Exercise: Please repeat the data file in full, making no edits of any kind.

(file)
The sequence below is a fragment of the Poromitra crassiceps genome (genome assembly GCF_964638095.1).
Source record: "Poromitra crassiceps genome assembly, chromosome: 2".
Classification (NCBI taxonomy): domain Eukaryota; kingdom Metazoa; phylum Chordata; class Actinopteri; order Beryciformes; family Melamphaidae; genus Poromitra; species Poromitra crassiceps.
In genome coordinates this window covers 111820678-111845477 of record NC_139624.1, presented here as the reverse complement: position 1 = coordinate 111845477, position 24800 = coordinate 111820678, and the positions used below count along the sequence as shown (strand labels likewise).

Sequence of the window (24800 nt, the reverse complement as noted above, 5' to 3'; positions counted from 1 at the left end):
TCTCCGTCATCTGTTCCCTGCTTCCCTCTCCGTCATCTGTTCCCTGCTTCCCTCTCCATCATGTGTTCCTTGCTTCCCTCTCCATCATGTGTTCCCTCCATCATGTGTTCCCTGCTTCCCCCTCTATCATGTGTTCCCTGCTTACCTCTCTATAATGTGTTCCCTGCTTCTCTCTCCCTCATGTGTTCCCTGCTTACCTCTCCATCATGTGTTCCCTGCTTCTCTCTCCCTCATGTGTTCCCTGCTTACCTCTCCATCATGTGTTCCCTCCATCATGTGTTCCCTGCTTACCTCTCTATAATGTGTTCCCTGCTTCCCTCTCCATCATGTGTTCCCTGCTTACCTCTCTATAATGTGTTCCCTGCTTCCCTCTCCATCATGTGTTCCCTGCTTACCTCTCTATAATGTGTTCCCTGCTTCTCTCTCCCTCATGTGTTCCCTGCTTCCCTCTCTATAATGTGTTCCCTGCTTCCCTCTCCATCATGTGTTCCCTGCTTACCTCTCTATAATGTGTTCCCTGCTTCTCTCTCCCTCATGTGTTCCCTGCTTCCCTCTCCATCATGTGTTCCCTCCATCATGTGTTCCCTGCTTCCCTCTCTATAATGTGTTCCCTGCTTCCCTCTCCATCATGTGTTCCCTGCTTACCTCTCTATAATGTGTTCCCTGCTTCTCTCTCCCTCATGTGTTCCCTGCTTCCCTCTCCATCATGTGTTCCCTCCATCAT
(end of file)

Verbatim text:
The sequence below is a fragment of the Poromitra crassiceps genome (genome assembly GCF_964638095.1).
Source record: "Poromitra crassiceps genome assembly, chromosome: 2".
Classification (NCBI taxonomy): domain Eukaryota; kingdom Metazoa; phylum Chordata; class Actinopteri; order Beryciformes; family Melamphaidae; genus Poromitra; species Poromitra crassiceps.
In genome coordinates this window covers 111820678-111845477 of record NC_139624.1, presented here as the reverse complement: position 1 = coordinate 111845477, position 24800 = coordinate 111820678, and the positions used below count along the sequence as shown (strand labels likewise).

Sequence of the window (24800 nt, the reverse complement as noted above, 5' to 3'; positions counted from 1 at the left end):
TCTCCGTCATCTGTTCCCTGCTTCCCTCTCCGTCATCTGTTCCCTGCTTCCCTCTCCATCATGTGTTCCTTGCTTCCCTCTCCATCATGTGTTCCCTCCATCATGTGTTCCCTGCTTCCCCCTCTATCATGTGTTCCCTGCTTACCTCTCTATAATGTGTTCCCTGCTTCTCTCTCCCTCATGTGTTCCCTGCTTACCTCTCCATCATGTGTTCCCTGCTTCTCTCTCCCTCATGTGTTCCCTGCTTACCTCTCCATCATGTGTTCCCTCCATCATGTGTTCCCTGCTTACCTCTCTATAATGTGTTCCCTGCTTCCCTCTCCATCATGTGTTCCCTGCTTACCTCTCTATAATGTGTTCCCTGCTTCCCTCTCCATCATGTGTTCCCTGCTTACCTCTCTATAATGTGTTCCCTGCTTCTCTCTCCCTCATGTGTTCCCTGCTTCCCTCTCTATAATGTGTTCCCTGCTTCCCTCTCCATCATGTGTTCCCTGCTTACCTCTCTATAATGTGTTCCCTGCTTCTCTCTCCCTCATGTGTTCCCTGCTTCCCTCTCCATCATGTGTTCCCTCCATCATGTGTTCCCTGCTTCCCTCTCTATAATGTGTTCCCTGCTTCCCTCTCCATCATGTGTTCCCTGCTTACCTCTCTATAATGTGTTCCCTGCTTCTCTCTCCCTCATGTGTTCCCTGCTTCCCTCTCCATCATGTGTTCCCTCCATCAT